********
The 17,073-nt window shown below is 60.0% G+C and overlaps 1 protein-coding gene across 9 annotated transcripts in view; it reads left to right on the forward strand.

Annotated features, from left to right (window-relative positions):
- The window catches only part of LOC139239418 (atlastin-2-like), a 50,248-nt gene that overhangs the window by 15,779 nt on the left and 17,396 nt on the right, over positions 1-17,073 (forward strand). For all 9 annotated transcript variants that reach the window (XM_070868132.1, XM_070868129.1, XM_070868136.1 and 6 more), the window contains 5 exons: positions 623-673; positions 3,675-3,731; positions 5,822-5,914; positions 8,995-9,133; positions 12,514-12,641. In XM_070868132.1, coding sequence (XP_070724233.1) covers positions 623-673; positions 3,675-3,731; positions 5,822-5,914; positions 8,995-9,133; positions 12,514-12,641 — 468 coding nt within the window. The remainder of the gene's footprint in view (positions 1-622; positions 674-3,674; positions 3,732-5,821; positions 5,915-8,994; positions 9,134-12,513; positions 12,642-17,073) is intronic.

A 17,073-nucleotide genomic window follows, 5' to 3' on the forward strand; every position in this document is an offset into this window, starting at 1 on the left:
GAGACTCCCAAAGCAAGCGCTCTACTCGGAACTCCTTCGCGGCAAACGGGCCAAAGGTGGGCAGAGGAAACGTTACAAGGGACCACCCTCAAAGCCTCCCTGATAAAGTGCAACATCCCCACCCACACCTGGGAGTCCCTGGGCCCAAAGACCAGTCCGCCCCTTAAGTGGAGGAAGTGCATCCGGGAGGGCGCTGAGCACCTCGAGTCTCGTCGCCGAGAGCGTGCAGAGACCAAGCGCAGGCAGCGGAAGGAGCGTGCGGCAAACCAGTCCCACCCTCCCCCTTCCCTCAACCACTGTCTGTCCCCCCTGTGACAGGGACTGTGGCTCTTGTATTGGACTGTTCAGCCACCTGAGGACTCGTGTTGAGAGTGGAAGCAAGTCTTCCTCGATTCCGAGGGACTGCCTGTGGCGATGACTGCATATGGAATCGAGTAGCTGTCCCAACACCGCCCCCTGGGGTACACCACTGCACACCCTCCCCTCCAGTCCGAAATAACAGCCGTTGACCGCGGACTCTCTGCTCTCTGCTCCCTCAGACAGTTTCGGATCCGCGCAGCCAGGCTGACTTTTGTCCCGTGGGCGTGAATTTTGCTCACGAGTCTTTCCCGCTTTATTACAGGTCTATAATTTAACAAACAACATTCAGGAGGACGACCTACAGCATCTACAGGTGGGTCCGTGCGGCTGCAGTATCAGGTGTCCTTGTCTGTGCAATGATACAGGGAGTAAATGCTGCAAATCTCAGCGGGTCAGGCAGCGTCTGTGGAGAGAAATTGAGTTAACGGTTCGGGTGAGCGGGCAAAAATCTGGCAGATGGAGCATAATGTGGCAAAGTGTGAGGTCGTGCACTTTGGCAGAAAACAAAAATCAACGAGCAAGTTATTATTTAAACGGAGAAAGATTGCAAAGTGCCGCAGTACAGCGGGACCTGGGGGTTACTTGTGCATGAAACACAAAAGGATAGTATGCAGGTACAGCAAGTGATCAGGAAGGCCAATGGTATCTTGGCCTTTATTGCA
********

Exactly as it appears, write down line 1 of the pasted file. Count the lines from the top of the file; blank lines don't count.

The 17,073-nt window shown below is 60.0% G+C and overlaps 1 protein-coding gene across 9 annotated transcripts in view; it reads left to right on the forward strand.